Preterm birth reduces the risk of IgE sensitization up to early adulthood: a population-based birth cohort study

Allergy. 2021 Sep 6. doi: 10.1111/all.15077. Online ahead of print.


BACKGROUND: Immunoglobulin E (IgE) sensitization is associated with asthma and allergic diseases. Gestational age influences early immune system development, thereby potentially affecting the process of tolerance induction to allergens.

OBJECTIVE: To study IgE sensitization to common allergens by gestational age from childhood up to early adulthood.

METHODS: Population-based birth cohort, data from the Swedish BAMSE study were used. Allergen-specific IgE to a mix of common food (fx5) and inhalant (Phadiatop) allergens were analysed at 4, 8, 16 and 24 years. Sensitization was defined as allergen-specific IgE ≥0.35 kUA /l to fx5 and/or Phadiatop at each time-point. Using logistic regression and generalized estimated equations, adjusted odds ratios (aORs) for sensitization in relation to gestational age were calculated. Replication was sought within the Swedish twin study STOPPA.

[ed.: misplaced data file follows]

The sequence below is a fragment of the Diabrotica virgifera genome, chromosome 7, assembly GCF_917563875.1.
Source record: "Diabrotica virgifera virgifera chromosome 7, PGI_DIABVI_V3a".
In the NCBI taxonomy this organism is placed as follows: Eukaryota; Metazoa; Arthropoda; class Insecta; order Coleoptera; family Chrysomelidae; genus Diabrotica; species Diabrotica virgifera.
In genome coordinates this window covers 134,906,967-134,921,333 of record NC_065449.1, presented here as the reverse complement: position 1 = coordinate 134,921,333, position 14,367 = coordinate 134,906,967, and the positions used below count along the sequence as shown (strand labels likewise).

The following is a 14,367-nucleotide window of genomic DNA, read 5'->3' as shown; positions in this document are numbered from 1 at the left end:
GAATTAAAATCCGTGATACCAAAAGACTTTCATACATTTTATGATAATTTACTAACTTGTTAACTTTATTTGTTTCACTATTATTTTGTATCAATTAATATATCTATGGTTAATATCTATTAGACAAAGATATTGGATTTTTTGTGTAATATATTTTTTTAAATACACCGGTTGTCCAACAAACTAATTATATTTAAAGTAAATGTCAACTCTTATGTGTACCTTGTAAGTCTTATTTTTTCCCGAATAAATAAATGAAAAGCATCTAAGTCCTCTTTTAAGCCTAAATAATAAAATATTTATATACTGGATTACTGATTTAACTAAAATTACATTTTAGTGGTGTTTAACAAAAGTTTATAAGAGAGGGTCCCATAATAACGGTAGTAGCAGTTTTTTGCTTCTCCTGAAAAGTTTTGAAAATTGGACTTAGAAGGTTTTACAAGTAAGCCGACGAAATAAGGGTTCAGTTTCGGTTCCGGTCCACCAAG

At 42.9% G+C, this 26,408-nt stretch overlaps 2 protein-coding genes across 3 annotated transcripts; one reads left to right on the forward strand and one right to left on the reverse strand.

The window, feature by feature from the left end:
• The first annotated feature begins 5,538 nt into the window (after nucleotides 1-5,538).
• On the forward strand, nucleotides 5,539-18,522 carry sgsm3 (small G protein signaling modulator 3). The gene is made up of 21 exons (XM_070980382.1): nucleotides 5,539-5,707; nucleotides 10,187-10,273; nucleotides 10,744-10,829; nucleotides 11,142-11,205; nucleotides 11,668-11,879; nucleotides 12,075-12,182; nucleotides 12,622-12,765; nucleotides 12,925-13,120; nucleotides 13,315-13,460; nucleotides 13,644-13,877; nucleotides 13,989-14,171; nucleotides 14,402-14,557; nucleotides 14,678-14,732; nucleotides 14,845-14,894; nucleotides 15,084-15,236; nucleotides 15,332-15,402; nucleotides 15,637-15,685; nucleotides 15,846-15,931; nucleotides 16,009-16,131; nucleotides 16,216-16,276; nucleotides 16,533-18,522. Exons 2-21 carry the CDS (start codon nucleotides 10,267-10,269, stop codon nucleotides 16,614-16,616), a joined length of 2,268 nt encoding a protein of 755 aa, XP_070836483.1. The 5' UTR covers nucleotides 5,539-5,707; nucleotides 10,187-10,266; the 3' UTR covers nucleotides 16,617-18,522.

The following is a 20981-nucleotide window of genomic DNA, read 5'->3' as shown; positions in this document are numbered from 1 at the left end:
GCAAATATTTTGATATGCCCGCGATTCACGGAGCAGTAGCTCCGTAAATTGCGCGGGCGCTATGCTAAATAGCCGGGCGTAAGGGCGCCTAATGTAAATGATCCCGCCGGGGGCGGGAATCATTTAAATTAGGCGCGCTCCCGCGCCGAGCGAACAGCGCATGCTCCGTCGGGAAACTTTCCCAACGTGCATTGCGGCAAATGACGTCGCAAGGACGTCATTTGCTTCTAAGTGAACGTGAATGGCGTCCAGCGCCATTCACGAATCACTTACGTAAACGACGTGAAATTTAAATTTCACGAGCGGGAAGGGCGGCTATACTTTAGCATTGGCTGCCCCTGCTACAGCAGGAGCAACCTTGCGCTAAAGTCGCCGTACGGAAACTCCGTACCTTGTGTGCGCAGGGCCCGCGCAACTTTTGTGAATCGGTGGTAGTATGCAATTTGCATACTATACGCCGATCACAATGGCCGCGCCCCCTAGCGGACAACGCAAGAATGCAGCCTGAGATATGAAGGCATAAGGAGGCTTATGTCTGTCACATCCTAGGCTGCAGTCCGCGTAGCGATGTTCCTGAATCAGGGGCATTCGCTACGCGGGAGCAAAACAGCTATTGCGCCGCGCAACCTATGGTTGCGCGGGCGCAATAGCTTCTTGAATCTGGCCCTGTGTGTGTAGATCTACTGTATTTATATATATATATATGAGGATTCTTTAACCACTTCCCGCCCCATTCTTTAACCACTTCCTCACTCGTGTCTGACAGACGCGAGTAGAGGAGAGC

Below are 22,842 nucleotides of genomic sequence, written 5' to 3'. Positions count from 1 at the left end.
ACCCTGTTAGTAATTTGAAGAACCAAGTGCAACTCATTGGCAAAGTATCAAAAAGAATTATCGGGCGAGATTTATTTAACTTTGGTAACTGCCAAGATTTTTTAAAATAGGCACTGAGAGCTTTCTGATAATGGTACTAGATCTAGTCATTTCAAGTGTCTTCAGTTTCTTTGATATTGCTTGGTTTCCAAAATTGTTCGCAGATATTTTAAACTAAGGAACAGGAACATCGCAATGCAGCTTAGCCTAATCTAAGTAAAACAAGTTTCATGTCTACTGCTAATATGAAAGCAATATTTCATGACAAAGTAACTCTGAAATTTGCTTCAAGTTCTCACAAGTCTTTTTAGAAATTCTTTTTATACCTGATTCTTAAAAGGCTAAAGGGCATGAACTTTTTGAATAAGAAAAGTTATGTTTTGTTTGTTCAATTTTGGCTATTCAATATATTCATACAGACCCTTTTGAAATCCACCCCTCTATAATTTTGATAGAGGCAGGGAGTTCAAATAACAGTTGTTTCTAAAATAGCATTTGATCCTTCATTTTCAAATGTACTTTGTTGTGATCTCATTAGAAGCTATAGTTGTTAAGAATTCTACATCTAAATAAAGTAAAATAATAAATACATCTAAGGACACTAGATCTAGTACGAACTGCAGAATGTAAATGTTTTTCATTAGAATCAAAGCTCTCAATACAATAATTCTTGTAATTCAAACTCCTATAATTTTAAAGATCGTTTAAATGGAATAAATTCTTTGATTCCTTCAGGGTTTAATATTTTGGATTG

RESULTS: In BAMSE, 3522 participants were screened for IgE antibodies during follow-up; of these, 197 (5.6%) were born preterm (<37 gestational weeks), and 330 (9.4%) post-term (≥42 weeks). Preterm birth reduced the risk of sensitization to common food and/or inhalant allergens up to early adulthood by 29% (overall aOR=0.71; 95% CI: 0.52-0.98), and to food allergens specifically by 40% (overall aOR=0.60; 95% CI: 0.38-0.93). No relation was found between post-term birth and IgE sensitization at any time-point. Replication analyses in STOPPA (N=675) showed similar risk estimates for sensitization to food and/or inhalant allergens (aOR=0.72; 95% CI: 0.42-1.21), which resulted in a combined meta-analysis aOR=0.71 (95% CI: 0.54-0.94).

CONCLUSIONS: Our study suggests an inverse association between preterm birth and long-term IgE sensitization.

PMID:34486741 | DOI:10.1111/all.15077

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